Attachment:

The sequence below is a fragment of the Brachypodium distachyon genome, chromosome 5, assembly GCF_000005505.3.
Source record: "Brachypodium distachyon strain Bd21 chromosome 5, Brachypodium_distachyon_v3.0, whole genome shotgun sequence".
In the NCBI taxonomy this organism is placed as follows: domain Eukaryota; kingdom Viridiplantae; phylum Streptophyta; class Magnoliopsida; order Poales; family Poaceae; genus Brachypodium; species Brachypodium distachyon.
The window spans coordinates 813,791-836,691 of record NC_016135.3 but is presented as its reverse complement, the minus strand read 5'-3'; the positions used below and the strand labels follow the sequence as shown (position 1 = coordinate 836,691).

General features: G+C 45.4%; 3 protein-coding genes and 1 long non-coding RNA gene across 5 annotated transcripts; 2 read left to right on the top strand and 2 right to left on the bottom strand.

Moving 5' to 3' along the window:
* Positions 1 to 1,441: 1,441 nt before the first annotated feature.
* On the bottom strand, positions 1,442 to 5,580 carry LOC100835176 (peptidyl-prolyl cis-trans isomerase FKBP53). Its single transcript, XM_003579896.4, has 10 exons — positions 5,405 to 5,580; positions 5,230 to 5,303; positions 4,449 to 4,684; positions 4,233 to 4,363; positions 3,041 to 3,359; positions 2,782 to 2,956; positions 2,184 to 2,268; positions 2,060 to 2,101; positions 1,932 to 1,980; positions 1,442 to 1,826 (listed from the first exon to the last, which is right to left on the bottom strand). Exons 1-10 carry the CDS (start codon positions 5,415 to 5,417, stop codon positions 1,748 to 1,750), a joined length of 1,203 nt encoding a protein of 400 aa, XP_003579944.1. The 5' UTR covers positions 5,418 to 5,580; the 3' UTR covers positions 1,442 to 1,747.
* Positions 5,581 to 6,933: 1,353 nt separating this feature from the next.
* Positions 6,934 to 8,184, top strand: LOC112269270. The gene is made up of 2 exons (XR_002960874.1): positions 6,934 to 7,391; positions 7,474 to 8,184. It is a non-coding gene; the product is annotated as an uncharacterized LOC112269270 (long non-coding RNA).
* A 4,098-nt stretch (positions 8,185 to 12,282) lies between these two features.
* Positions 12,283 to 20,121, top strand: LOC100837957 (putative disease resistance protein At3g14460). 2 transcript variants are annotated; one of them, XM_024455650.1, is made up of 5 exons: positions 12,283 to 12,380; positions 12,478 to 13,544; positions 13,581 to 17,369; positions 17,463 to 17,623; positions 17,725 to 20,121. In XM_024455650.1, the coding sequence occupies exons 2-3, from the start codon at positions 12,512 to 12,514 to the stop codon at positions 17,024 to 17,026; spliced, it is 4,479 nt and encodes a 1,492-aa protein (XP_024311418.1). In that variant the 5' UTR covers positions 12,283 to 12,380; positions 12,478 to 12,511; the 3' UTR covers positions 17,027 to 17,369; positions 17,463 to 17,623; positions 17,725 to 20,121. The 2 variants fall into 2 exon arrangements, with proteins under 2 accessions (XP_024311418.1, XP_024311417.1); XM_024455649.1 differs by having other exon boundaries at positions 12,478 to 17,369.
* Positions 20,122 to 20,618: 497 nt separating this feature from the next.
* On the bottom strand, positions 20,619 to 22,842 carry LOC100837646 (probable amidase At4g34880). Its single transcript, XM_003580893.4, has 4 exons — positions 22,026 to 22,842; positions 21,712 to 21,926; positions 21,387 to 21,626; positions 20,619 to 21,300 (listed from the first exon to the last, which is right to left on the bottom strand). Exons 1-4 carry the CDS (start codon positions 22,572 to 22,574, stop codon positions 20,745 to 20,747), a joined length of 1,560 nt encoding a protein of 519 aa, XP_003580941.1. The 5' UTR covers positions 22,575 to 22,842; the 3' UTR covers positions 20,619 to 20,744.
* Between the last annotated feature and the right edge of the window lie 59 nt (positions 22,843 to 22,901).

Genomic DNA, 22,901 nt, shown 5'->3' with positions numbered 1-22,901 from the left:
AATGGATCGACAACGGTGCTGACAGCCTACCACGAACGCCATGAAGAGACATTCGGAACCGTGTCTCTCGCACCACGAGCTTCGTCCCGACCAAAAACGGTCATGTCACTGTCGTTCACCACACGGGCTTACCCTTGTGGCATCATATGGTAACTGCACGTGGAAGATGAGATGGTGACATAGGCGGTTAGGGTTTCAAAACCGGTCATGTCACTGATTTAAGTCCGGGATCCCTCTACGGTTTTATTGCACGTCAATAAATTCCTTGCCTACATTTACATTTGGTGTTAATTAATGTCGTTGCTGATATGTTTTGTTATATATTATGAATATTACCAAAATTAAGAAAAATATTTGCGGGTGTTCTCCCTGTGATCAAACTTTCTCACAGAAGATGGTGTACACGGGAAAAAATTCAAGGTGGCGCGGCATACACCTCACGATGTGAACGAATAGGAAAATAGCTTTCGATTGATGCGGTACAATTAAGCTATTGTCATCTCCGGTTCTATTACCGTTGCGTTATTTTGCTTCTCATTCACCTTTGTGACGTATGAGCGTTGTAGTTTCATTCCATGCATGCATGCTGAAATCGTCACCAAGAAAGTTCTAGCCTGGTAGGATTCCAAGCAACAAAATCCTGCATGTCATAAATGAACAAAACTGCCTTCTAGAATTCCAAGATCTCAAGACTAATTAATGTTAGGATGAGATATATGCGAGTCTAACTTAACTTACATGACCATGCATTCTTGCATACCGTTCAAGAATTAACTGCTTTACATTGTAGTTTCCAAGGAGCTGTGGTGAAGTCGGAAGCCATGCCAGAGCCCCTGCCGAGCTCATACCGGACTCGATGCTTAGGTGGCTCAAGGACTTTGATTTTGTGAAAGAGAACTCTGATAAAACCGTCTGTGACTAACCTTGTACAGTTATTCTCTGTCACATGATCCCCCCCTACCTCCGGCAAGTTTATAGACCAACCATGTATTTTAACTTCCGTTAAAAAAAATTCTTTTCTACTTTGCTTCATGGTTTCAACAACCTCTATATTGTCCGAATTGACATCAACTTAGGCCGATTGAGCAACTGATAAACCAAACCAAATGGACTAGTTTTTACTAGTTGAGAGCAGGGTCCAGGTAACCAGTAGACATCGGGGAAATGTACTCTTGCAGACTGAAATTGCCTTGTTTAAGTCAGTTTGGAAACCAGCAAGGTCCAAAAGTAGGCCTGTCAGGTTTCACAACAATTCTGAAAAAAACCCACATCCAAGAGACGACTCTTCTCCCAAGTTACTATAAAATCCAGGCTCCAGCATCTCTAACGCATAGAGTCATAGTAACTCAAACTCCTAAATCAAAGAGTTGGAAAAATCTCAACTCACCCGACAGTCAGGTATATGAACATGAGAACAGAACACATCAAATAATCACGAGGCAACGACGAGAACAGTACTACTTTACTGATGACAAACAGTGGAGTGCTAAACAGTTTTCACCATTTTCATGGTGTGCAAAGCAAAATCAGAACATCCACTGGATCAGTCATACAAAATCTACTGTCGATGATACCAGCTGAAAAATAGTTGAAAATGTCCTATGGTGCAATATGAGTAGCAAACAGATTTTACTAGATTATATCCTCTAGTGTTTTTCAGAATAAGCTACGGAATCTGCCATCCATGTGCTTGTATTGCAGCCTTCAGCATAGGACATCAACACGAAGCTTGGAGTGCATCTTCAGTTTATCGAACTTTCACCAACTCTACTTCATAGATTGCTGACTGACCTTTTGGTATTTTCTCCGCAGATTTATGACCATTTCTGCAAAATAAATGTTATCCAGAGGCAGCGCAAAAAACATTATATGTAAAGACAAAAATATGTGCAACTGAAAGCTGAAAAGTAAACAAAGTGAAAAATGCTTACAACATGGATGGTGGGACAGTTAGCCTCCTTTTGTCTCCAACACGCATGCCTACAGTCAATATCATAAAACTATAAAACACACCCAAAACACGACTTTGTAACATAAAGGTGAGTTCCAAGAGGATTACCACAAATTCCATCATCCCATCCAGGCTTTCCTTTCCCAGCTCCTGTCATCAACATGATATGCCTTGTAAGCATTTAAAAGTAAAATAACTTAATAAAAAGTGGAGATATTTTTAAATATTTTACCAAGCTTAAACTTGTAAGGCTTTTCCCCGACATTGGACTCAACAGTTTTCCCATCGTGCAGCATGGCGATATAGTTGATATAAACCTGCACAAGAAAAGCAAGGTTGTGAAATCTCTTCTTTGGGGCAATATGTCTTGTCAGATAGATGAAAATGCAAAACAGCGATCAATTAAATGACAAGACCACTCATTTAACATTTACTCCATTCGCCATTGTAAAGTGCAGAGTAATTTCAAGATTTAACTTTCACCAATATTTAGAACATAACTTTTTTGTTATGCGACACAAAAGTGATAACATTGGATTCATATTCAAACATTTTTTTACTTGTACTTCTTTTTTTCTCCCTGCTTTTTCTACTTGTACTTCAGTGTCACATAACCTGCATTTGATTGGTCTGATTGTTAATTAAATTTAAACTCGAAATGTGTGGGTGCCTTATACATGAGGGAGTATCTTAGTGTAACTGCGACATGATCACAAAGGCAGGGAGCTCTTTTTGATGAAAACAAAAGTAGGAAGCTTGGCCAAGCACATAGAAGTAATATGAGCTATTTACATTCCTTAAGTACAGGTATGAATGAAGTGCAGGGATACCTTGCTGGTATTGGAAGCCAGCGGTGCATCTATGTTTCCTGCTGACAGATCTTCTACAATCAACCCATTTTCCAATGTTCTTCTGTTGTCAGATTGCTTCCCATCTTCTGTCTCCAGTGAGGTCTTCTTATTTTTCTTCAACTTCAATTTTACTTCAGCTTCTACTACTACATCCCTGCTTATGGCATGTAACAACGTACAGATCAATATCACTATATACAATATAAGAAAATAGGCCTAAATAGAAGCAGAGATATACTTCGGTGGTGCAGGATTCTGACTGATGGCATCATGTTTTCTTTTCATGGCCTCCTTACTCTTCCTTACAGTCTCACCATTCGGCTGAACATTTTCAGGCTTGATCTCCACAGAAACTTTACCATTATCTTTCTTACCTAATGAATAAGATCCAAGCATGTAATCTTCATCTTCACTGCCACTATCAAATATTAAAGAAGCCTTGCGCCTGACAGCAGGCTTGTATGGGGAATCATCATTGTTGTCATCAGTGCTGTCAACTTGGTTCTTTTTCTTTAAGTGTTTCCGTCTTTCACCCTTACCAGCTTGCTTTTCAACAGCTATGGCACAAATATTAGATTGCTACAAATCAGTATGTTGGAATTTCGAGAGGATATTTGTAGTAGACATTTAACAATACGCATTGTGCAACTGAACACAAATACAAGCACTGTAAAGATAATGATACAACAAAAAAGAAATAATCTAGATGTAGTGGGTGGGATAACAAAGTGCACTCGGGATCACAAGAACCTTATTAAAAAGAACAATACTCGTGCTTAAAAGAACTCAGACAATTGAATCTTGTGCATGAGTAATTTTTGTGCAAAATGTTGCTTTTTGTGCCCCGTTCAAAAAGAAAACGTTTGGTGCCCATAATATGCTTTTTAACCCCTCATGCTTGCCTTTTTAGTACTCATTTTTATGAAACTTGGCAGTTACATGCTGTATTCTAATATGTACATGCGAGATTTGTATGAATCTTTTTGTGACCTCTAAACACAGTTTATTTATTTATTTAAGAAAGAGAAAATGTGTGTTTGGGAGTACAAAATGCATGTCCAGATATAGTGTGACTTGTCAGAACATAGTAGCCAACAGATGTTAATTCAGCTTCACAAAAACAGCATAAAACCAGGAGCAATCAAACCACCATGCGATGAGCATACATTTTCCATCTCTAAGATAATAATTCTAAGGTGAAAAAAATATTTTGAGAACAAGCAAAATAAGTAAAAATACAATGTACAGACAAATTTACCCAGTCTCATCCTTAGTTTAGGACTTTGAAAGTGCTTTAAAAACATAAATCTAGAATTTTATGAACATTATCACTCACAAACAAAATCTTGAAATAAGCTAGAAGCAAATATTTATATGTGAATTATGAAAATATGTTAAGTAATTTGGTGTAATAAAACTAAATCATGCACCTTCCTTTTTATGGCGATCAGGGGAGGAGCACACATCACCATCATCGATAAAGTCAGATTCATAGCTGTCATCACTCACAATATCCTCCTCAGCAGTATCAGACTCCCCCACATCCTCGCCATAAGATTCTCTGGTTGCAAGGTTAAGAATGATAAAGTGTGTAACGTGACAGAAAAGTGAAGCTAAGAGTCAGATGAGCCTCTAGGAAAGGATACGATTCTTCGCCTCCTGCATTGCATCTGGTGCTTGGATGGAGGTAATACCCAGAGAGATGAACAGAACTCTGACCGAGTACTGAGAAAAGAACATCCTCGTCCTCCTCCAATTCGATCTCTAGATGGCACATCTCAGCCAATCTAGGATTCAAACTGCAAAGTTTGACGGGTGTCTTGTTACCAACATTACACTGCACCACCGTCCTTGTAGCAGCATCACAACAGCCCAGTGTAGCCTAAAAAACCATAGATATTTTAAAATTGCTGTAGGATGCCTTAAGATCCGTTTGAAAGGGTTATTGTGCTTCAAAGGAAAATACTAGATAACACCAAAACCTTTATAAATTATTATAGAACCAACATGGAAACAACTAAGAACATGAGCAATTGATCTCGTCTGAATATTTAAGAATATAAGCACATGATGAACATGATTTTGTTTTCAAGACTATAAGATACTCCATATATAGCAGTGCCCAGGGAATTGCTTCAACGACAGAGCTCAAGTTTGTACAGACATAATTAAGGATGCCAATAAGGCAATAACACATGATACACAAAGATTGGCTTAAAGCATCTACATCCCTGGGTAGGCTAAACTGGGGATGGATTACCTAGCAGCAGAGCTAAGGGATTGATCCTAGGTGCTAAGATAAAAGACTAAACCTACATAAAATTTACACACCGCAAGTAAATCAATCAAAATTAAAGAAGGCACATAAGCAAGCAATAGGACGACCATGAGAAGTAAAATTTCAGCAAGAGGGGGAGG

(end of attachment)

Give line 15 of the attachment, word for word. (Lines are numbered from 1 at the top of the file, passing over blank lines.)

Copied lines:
* Between the last annotated feature and the right edge of the window lie 59 nt (positions 22,843 to 22,901).